19. On 16 July 2003 the Sumy Department informed the applicants that the awards were available for payment and they could receive them after presentation of the writs of execution of the judgment of 3 March 1998.
20. The first applicant received this letter on 22 July 2003.
21. On 21 January 2004 the Department of the Ministry of Justice urged the applicants to accept the sums awarded to them by the judgment of 3 March 1998. It mentioned that, in the event that the applicants refused these sums, their further recovery would be impossible and that “further consideration of the case would be discontinued”.
22. On 18 November 2003 and 22 March 2004 the Ministry of Justice informed the Court that the applicants had failed to reintroduce the execution writs at the State Bailiffs’ Service.
23. On 18 March 2004 the first applicant informed the Court that he was aware of the expiry of the writs of execution in the case.
24. On 13 April 2004 the first applicant instituted proceedings in the Yevpatoria City Court, seeking to renew the time-limit for a request to become the heir of his deceased wife. On 15 May 2004 the Yevpatoria City Court allowed his request.
25. On 23 April 2004 the first applicant reintroduced the execution writs with the Shostka Bailiffs’ Service in order to collect the UAH 15,0006 in compensation for moral damage and UAH 5,114.27 in compensation for pecuniary damage. The Shostka Bailiffs’ Service reinitiated the enforcement proceedings in the applicants’ case on the same date.
26. On 22 June 2004 the first applicant received the full amounts awarded to him and his daughter. The enforcement proceedings with regard to the first applicant and his daughter were terminated on 30 June 2004. The writs of enforcement with regard to the award given to the first applicant’s deceased wife remained with the Bailiffs’ Service, as the Yevpatoria City Court was still considering the first applicant’s request to become the heir of his deceased wife.
27. On 27 April 2005 the applicant informed the Court that the inheritance proceedings were still pending before the Yevpatoria City Court.
II. RELEVANT DOMESTIC LAW AND PRACTICE
28. The relevant domestic law and practice are set out in the judgments of Romashov v. Ukraine (no. 67534/01, §§ 16-18, 27 July 2004), Dubenko v. Ukraine (no. 74221/01, §§ 21-23, 11 January 2005) and Voytenko v. Ukraine (no. 18966/02, §§ 20-25, 29 June 2004).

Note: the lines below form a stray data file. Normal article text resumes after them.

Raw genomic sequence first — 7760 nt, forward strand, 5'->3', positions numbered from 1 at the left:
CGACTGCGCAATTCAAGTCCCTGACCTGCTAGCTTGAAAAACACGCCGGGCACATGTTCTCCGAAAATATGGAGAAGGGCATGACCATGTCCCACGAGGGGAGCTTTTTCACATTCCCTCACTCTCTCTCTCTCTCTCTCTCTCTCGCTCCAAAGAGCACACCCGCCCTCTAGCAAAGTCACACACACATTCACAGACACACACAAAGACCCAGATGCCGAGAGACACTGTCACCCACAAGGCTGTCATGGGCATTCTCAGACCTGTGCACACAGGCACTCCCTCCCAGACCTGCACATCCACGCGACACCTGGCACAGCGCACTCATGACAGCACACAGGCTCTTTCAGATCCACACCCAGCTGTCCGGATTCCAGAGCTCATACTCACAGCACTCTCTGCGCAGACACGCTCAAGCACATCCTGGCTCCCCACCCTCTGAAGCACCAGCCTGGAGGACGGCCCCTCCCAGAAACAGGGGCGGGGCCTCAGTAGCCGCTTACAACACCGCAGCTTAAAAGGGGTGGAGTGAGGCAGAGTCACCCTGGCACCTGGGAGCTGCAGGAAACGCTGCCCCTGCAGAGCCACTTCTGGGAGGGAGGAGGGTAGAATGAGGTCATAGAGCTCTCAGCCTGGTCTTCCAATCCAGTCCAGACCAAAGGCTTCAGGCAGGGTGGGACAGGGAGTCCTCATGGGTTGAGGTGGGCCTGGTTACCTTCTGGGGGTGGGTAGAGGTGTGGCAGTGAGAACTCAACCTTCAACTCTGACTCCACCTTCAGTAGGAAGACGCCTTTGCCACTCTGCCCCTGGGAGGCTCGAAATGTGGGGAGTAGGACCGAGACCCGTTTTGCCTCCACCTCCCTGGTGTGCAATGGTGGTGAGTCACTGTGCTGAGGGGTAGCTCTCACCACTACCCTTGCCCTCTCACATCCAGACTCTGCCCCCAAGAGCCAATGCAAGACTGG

29. The applicants complained about the State authorities’ failure to execute the judgment of 3 March 1998 in due time. They relied on Article 6 § 1 of the Convention, which in so far as relevant provides:
“In the determination of his civil rights and obligations ..., everyone is entitled to a fair and public hearing ... by an independent and impartial tribunal established by law.”
30. The applicants further alleged that the non-execution of the judgment given in their favour constituted an infringement of Article 13 of the Convention, which reads as follows:
“Everyone whose rights and freedoms as set forth in [the] Convention are violated shall have an effective remedy before a national authority notwithstanding that the violation has been committed by persons acting in an official capacity.”
A. Preliminary considerations
Objection to the applicant lodging an application on behalf of his daughter and his deceased wife
31. The Government objected to the representation of Ms Maryna Zamula by the first applicant (her father). In particular, they stated that Mr Vasiliy Zamula had failed to provide a letter of authority to act on her behalf. They further claimed that the first applicant had not become a successor to his deceased wife and therefore could not claim to be a victim in respect of the non-enforcement of the judgment given in her favour.
32. As to the first applicant’s lack of standing to represent his daughter (the third applicant), the Court recalls that where applicants choose to have a representative under Rule 36 of the Rules of Court, it is a requirement, under Rule 45 § 3 of the Rules of Court, that a power of attorney or written authority to act shall be supplied by him/her (see Falkovych v. Ukraine (dec.), no. 64200/00, 29 June 2004). Such a written formal letter of authority was not given by the first applicant’s daughter to her father. It was assumed, from the applicant’s submissions, that Ms Zamula was a minor and her father was therefore considered to be her legal representative in the proceedings before the Court.
33. However, it appears from the case-file that the domestic authorities addressed Ms Maryna Zamula as a separate applicant in the enforcement proceedings, suggesting that she should collect the money due to her (in a letter of 21 January 2004 of the Ministry of Justice No. 01-7/28), and the case-file contains correspondence with the Court signed by Ms Maryna Zamula (for instance, a letter of 18 September 2003 signed by the first applicant and the third applicant). In these circumstances, the Court is of the opinion that the Government’s objection as to the lack of standing of Ms Zamula to pursue her application must be dismissed. The Court also considers that Mr Vasiliy Zamula has standing to represent Ms Maryna Zamula in the proceedings before the Court.